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iquids, gases, and plasmas) and the forces on them. Fluid mechanics has a wide r

ange of applications, including for mechanical engineering, civil engineering, c

hemical engineering, geophysics, astrophysics, and biology. Fluid mechanics can

be divided into fluid statics, the study of fluids at rest; and fluid dynamics,

the study of the effect of forces on fluid motion. It is a branch of continuum m

echanics, a subject which models matter without using the information that it is

made out of atoms; that is, it models matter from a macroscopic viewpoint rathe

r than from microscopic. Fluid mechanics, especially fluid dynamics, is an activ

e field of research with many problems that are partly or wholly unsolved. Fluid

mechanics can be mathematically complex, and can best be solved by numerical me

thods, typically using computers. A modern discipline, called computational flui

d dynamics (CFD), is devoted to this approach to solving fluid mechanics problem

s. Particle image velocimetry, an experimental method for visualizing and analyz

ing fluid flow, also takes advantage of the highly visual nature of fluid flow.

Contents [hide]

1 Brief history

2 Main branches

2.1 Fluid statics

2.2 Fluid dynamics

3 Relationship to continuum mechanics

4 Assumptions

5 Navier Stokes equations

6 Inviscid and Viscous Fluids

7 Newtonian versus non-Newtonian fluids

7.1 Equations for a Newtonian fluid

8 See also

9 Notes

10 References

11 Further reading

12 External links

Brief history[edit]

Main article: History of fluid mechanics

The study of fluid mechanics goes back at least to the days of ancient Greece, w

hen Archimedes investigated fluid statics and buoyancy and formulated his famous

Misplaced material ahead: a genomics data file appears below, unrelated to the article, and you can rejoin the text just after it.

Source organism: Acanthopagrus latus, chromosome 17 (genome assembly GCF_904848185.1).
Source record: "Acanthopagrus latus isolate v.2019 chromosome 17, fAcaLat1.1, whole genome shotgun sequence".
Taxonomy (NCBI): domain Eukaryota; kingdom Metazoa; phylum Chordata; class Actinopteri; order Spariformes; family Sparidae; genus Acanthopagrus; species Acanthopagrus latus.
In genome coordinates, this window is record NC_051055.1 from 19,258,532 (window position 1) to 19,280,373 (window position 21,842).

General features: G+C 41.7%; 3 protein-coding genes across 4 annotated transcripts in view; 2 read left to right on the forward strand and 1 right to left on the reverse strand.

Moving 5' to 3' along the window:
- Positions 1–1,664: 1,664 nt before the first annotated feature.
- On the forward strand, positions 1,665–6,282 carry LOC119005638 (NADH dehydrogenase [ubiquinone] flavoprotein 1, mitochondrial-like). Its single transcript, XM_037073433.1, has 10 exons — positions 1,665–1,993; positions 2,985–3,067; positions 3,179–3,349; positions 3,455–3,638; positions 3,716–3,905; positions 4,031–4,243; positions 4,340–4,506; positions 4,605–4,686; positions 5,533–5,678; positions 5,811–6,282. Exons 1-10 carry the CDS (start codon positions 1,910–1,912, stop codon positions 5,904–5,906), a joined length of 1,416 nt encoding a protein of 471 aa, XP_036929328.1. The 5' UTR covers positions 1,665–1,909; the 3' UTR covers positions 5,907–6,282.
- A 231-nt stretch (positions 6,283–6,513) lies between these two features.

law known now as the Archimedes' principle, which was published in his work On

Floating Bodies generally considered to be the first major work on fluid mechani

cs. Rapid advancement in fluid mechanics began with Leonardo da Vinci (observati

ons and experiments), Evangelista Torricelli (invented the barometer), Isaac New

ton (investigated viscosity) and Blaise Pascal (researched hydrostatics, formula

ted Pascal's law), and was continued by Daniel Bernoulli with the introduction o

f mathematical fluid dynamics in Hydrodynamica (1738).

Inviscid flow was further analyzed by various mathematicians (Leonhard Euler, Je

an le Rond d'Alembert, Joseph Louis Lagrange, Pierre-Simon Laplace, Simon Denis P

oisson) and viscous flow was explored by a multitude of engineers including Jean

Lonard Marie Poiseuille and Gotthilf Hagen. Further mathematical justification w

as provided by Claude-Louis Navier and George Gabriel Stokes in the Navier Stokes

equations, and boundary layers were investigated (Ludwig Prandtl, Theodore von Kr

mn), while various scientists such as Osborne Reynolds, Andrey Kolmogorov, and Ge

offrey Ingram Taylor advanced the understanding of fluid viscosity and turbulenc

e.

Main branches[edit]

Fluid statics[edit]

Main article: Fluid statics

Fluid statics or hydrostatics is the branch of fluid mechanics that studies flui